THE ART OF RAY HARRYHAUSEN at Tate Britain

NOW SHOWING: THE ART OF RAY HARRYHAUSEN is a FREE exhibition at Tate Britain until 19 NOV 2017.


You might not have noticed, but there’s a small collection of Ray Harryhausen models and other artworks on display at Tate Britain. Why? We’re not too sure but you should go – it’s FREE.

Often described as the master of stop motion animation, Harryhausen (1920-2013) inspired generations of filmmakers to develop their own singular visions. Whilst he was a technical innovator – his Dynamation technique allowed for the matting of animated subjects into the live action frame – it is the life that he breathed into his characters that has stood the test of time. When a Harryhausen creation steps into view, it commands attention with its detailed design, vibrant personality and wondrous movement.

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Don’t go expecting a massive display like the recent STAR WARS: IDENTITIES walk through at the O2 or the INTO THE UNKNOWN genre essay at Barbican. Do go to see a small selection of Harryhausen’s most iconic creations, preparatory sketches and models for unmade movie FORCE OF THE TROJANS.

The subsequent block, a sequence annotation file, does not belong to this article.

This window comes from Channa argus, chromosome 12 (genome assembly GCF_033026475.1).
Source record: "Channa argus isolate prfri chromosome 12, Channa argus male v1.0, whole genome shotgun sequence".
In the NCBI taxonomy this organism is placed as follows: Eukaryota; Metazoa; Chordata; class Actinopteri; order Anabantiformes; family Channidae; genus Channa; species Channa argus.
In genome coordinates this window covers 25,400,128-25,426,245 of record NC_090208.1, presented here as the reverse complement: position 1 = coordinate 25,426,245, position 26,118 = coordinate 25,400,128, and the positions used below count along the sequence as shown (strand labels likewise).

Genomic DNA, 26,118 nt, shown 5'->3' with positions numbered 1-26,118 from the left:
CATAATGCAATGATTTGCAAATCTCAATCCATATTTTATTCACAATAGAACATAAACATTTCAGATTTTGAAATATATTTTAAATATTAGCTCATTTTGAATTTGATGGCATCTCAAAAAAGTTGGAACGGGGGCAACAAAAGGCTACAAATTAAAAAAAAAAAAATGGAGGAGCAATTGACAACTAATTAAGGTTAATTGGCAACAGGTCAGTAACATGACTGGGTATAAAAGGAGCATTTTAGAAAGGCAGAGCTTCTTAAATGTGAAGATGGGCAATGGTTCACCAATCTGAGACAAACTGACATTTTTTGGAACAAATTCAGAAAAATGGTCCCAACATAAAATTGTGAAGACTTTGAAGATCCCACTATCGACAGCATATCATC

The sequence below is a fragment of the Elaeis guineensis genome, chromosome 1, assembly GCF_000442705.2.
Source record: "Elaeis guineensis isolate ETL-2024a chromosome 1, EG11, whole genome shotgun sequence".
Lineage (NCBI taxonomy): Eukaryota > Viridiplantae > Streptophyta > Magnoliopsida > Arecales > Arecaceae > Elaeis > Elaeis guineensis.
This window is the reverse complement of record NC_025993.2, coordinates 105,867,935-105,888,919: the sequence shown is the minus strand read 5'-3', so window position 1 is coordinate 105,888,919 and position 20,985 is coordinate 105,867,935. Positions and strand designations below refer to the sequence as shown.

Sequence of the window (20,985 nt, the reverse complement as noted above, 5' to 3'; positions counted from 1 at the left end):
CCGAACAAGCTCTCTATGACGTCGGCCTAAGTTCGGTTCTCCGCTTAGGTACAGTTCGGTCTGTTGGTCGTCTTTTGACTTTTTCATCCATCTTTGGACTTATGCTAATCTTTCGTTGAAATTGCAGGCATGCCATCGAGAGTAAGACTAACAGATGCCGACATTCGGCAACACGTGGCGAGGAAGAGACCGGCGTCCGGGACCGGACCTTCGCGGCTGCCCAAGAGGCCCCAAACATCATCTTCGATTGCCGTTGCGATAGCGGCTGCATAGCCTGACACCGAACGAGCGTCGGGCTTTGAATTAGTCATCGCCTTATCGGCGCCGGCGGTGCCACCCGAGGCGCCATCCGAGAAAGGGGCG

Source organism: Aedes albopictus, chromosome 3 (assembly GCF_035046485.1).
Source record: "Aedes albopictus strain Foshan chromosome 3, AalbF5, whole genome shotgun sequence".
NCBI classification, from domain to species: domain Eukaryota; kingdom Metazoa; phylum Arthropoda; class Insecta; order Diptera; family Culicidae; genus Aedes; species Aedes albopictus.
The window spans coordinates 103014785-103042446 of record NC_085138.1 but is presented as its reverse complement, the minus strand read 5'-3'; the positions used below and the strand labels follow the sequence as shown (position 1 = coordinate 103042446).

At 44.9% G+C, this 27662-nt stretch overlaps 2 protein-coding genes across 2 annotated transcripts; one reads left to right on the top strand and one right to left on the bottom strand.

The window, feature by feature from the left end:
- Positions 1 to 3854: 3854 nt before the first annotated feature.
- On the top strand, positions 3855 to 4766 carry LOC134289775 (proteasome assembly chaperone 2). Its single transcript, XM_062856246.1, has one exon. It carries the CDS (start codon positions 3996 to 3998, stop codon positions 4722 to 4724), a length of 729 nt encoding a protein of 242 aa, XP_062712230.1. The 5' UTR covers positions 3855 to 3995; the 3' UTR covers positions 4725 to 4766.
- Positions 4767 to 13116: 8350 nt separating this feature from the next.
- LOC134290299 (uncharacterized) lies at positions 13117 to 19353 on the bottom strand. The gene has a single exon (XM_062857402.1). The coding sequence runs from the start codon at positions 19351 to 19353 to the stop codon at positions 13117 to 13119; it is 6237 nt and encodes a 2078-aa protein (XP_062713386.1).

The models are in fine form and afford near 360° views as they sit in Perspex boxes in the middle of Tate Britain’s Millbank gallery. Despite the limited range – The Film Museum staged a more extensive exhibition of the maestro’s work, RAY HARRYHAUSEN: MYTHS & LEGENDS, in 2010 – aficionados will relish the opportunity to browse the models’ intimate details. Our favourite discovery? Armpit hair on the Medusa… who knew?

Intriguingly, the Skeleton from JASON & THE ARGONAUTS, Medusa and Pegasus from CLASH OF THE TITANS share a room with a bunch of John Martin’s (1789-1854) apocalyptic visions. These paintings functioned as a cinema of attractions in their day, being brought to life with dramatic sound and light shows for eager Victorian audiences. They also influenced Harryhausen – along with artists Gustav Doré and Charles R. Knight – a debt he recognised in key references throughout his films.

We like this mashup of art forms and hope that more museums explore the relationship between still and moving images. If cinema is the art form of the twentieth century, it makes sense that it was heavily influenced by what came before it. Tate’s showcase of two now historic masters also raises the tantalising question, what comes next?

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Featured image: The Destruction of Pompei and Herculaneum, John Martin (1822).

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